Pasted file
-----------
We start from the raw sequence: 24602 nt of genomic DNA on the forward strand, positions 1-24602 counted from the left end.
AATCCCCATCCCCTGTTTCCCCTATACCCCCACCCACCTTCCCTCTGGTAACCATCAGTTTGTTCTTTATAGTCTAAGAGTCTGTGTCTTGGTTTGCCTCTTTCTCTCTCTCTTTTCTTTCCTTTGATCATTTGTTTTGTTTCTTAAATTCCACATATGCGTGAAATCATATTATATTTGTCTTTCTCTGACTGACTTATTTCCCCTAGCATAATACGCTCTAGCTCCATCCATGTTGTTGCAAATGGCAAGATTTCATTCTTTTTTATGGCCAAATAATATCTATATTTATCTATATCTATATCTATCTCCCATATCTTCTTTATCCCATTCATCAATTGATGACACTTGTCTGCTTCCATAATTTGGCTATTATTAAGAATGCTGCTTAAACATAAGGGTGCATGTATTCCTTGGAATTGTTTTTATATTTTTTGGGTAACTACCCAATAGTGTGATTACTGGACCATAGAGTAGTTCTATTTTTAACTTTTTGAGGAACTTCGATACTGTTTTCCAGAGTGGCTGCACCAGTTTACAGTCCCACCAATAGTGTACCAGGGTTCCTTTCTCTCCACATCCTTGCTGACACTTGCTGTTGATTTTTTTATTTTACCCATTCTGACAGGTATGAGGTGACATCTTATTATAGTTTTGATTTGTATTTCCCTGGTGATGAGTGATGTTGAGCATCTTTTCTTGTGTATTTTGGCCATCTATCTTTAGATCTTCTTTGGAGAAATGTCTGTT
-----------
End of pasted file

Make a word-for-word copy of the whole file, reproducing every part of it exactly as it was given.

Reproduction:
We start from the raw sequence: 24602 nt of genomic DNA on the forward strand, positions 1-24602 counted from the left end.
AATCCCCATCCCCTGTTTCCCCTATACCCCCACCCACCTTCCCTCTGGTAACCATCAGTTTGTTCTTTATAGTCTAAGAGTCTGTGTCTTGGTTTGCCTCTTTCTCTCTCTCTTTTCTTTCCTTTGATCATTTGTTTTGTTTCTTAAATTCCACATATGCGTGAAATCATATTATATTTGTCTTTCTCTGACTGACTTATTTCCCCTAGCATAATACGCTCTAGCTCCATCCATGTTGTTGCAAATGGCAAGATTTCATTCTTTTTTATGGCCAAATAATATCTATATTTATCTATATCTATATCTATCTCCCATATCTTCTTTATCCCATTCATCAATTGATGACACTTGTCTGCTTCCATAATTTGGCTATTATTAAGAATGCTGCTTAAACATAAGGGTGCATGTATTCCTTGGAATTGTTTTTATATTTTTTGGGTAACTACCCAATAGTGTGATTACTGGACCATAGAGTAGTTCTATTTTTAACTTTTTGAGGAACTTCGATACTGTTTTCCAGAGTGGCTGCACCAGTTTACAGTCCCACCAATAGTGTACCAGGGTTCCTTTCTCTCCACATCCTTGCTGACACTTGCTGTTGATTTTTTTATTTTACCCATTCTGACAGGTATGAGGTGACATCTTATTATAGTTTTGATTTGTATTTCCCTGGTGATGAGTGATGTTGAGCATCTTTTCTTGTGTATTTTGGCCATCTATCTTTAGATCTTCTTTGGAGAAATGTCTGTT